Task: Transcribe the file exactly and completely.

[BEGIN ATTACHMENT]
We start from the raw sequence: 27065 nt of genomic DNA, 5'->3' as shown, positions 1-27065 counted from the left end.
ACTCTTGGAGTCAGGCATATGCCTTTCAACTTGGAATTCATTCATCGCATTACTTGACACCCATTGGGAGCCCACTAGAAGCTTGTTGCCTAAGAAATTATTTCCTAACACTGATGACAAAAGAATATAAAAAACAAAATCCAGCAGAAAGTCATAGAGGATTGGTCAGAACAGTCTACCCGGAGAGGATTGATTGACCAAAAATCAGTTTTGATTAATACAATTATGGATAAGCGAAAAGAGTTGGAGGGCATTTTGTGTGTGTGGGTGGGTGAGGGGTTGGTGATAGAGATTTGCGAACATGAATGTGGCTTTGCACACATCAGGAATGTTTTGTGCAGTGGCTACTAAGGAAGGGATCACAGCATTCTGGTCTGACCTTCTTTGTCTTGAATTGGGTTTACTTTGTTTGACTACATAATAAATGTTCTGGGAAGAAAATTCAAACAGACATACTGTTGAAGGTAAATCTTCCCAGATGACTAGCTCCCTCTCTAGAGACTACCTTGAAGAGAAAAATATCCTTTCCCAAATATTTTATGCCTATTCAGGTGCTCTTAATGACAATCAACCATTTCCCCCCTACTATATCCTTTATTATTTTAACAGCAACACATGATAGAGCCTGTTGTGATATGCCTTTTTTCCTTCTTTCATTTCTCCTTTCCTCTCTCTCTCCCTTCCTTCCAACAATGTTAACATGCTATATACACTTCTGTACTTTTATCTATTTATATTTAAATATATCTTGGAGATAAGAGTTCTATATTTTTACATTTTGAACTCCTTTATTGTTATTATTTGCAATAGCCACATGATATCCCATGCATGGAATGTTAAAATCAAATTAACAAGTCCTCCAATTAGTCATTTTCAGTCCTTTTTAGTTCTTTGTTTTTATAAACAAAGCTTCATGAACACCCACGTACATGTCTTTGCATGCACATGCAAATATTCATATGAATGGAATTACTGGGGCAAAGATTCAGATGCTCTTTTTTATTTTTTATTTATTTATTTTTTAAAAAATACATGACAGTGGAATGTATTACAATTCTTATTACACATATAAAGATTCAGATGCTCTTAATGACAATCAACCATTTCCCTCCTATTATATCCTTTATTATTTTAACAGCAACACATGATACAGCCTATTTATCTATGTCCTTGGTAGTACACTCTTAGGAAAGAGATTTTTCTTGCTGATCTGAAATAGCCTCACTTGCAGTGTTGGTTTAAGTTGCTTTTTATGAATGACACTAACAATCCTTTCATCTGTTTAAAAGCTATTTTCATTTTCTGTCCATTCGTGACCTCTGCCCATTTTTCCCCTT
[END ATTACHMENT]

We start from the raw sequence: 27065 nt of genomic DNA, 5'->3' as shown, positions 1-27065 counted from the left end.
ACTCTTGGAGTCAGGCATATGCCTTTCAACTTGGAATTCATTCATCGCATTACTTGACACCCATTGGGAGCCCACTAGAAGCTTGTTGCCTAAGAAATTATTTCCTAACACTGATGACAAAAGAATATAAAAAACAAAATCCAGCAGAAAGTCATAGAGGATTGGTCAGAACAGTCTACCCGGAGAGGATTGATTGACCAAAAATCAGTTTTGATTAATACAATTATGGATAAGCGAAAAGAGTTGGAGGGCATTTTGTGTGTGTGGGTGGGTGAGGGGTTGGTGATAGAGATTTGCGAACATGAATGTGGCTTTGCACACATCAGGAATGTTTTGTGCAGTGGCTACTAAGGAAGGGATCACAGCATTCTGGTCTGACCTTCTTTGTCTTGAATTGGGTTTACTTTGTTTGACTACATAATAAATGTTCTGGGAAGAAAATTCAAACAGACATACTGTTGAAGGTAAATCTTCCCAGATGACTAGCTCCCTCTCTAGAGACTACCTTGAAGAGAAAAATATCCTTTCCCAAATATTTTATGCCTATTCAGGTGCTCTTAATGACAATCAACCATTTCCCCCCTACTATATCCTTTATTATTTTAACAGCAACACATGATAGAGCCTGTTGTGATATGCCTTTTTTCCTTCTTTCATTTCTCCTTTCCTCTCTCTCTCCCTTCCTTCCAACAATGTTAACATGCTATATACACTTCTGTACTTTTATCTATTTATATTTAAATATATCTTGGAGATAAGAGTTCTATATTTTTACATTTTGAACTCCTTTATTGTTATTATTTGCAATAGCCACATGATATCCCATGCATGGAATGTTAAAATCAAATTAACAAGTCCTCCAATTAGTCATTTTCAGTCCTTTTTAGTTCTTTGTTTTTATAAACAAAGCTTCATGAACACCCACGTACATGTCTTTGCATGCACATGCAAATATTCATATGAATGGAATTACTGGGGCAAAGATTCAGATGCTCTTTTTTATTTTTTATTTATTTATTTTTTAAAAAATACATGACAGTGGAATGTATTACAATTCTTATTACACATATAAAGATTCAGATGCTCTTAATGACAATCAACCATTTCCCTCCTATTATATCCTTTATTATTTTAACAGCAACACATGATACAGCCTATTTATCTATGTCCTTGGTAGTACACTCTTAGGAAAGAGATTTTTCTTGCTGATCTGAAATAGCCTCACTTGCAGTGTTGGTTTAAGTTGCTTTTTATGAATGACACTAACAATCCTTTCATCTGTTTAAAAGCTATTTTCATTTTCTGTCCATTCGTGACCTCTGCCCATTTTTCCCCTT